"It will allow the people across the state to be better represented when it comes to the vote for president," the governor said on his new monthly radio show on WPHT-AM (1210) in Philadelphia. "There are huge portions of Pennsylvania that voted for the other candidate in many of the elections, and their vote really didn't count."
The state, he told WPHT host Dom Giordano, consists of five or six distinct political regions, and he suggested they have "not been represented because of the huge turnout in Philadelphia."
The governor, a Republican, insisted the proposed change was "not a Republican-Democrat issue." But he noted that Pennsylvania has given Democrats its electoral votes in every presidential election since 1988.
In 2008, for example, a strong turnout in Democrat-rich Philadelphia helped Barack Obama win 54.7 percent of the statewide popular vote to Republican nominee John McCain's 44.3 percent. That gave Obama the state's 21 electoral votes. If the proposal backed by Corbett and GOP legislators had been the law, Obama would have split those electoral votes with McCain, 11-10.
The only other states that allocate their electoral votes by congressional district are Maine and Nebraska.
If the law is changed here, Corbett said, next year's Republican nominee might be encouraged not to "write off Pennsylvania too soon."
Democrats have branded the proposal as blatantly political, saying it is little more than a badly veiled attempt to help GOP presidential chances. They also argue that such a change would hurt Pennsylvania's interests by diminishing the state's clout in deciding who occupies the White House.
Pennsylvania, which will have 20 electoral votes in 2012, has long been considered a critical swing state in presidential elections. Candidates campaign hard here, spending huge chunks of their money and time trying to win the hearts and minds of voters.
Splitting up those 20 electoral votes would relegate the state to a minor role in national politics, U.S. Rep. Chaka Fattah (D., Pa.) said Thursday when asked about Corbett's remarks.
"What he's saying is, a Republican can't win here, so they are going to chop the state into parts and win what they can," Fattah told The Inquirer. "But that flies in the face of the facts. Republicans have won the state, and so have Democrats."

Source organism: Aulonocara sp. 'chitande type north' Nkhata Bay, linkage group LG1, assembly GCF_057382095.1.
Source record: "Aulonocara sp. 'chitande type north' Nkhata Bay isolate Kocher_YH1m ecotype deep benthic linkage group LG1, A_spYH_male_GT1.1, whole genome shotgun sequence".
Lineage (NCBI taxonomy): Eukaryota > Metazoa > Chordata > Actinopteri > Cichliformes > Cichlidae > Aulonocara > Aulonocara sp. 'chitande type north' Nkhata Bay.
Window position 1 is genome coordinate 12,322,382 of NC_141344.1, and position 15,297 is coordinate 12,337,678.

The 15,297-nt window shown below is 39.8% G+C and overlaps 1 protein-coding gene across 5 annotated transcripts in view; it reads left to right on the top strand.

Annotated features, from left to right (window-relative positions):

Democrats also note that Republicans are pushing the proposal even as congressional districts are being redrawn as part of the once-a-decade remapping process based on census data.
Critics have long decried the remapping process in Pennsylvania as closed to public scrutiny and open to backroom deal-making and gerrymandering. Because districts are redrawn through legislation, the party that controls the legislature and Governor's Office controls the process, and this year in Harrisburg, that party is the GOP.
Some Republicans are wary of the proposal's potential side effects on close congressional races. The Wall Street Journal reported Thursday that "Republicans worry Democrats will move campaign efforts out of safe Democratic districts in urban population centers and into the more moderate suburbs . . . [putting] extra heat on GOP House candidates."
Corbett said Thursday the effort to revamp electoral-vote distribution was meant purely to make elections fairer and more representative. "It's greater parity, greater representation to the individual citizens," he said.
Also during the radio show, the governor spelled out in greater detail his support for imposing an "impact fee" - not a tax - on companies extracting natural gas from Marcellus Shale regions of the state.
He also said he considered school vouchers a top legislative priority for the fall, along with finding more funding for transportation.
"If I had to rank them," he said, school choice would be "No. 1."
A bill introduced this year would offer state-funded tuition vouchers averaging roughly $7,000 per pupil to families wanting to transfer their children from failing public schools to private or parochial schools. The bill faces stiff opposition from teachers' unions. On his radio show, Corbett noted that he and his wife, Sue, had been teachers, and said he had no problem with teachers, just with their union leaders.
Regarding the Marcellus Shale, Corbett said his administration would push legislation within the next two weeks to establish an impact fee.
He said the money it raised would not go into the general state budget, but would be used primarily to compensate communities where drilling is taking place for the damage to their roads and bridges from heavy truck traffic and other local impacts.
"The primary amount of money - a huge amount of money - will go to the counties, and let the counties work with the municipalities," Corbett said. "What comes to the state, in my mind, will be used exclusively for the [Pennsylvania Emergency Management Agency] and will be used for environmental cleanup."
Corbett has been under intensifying pressure for months - from some fellow Republicans as well as Democrats - to support a fee that would pay for environmental cleanup and compensate communities where drilling is done.
He had stuck to a pledge he made in last year's gubernatorial campaign to oppose any new taxes or fees on anyone for anything.
Since taking office in January, Corbett has softened that stance, saying at first that he would consider a local impact fee on the drillers, then saying he was in talks about one with GOP legislative leaders. His Marcellus Shale Advisory Commission studied the issue and recommended an impact fee.
Corbett did not specify the size or scope of his impact-fee proposal. But he said he had preliminary talks with legislative leaders, adding, "We will give them our package in a week or two."
Contact staff writer Angela Couloumbis at 717-787-5934, email@example.com, or @AngelasInk on Twitter.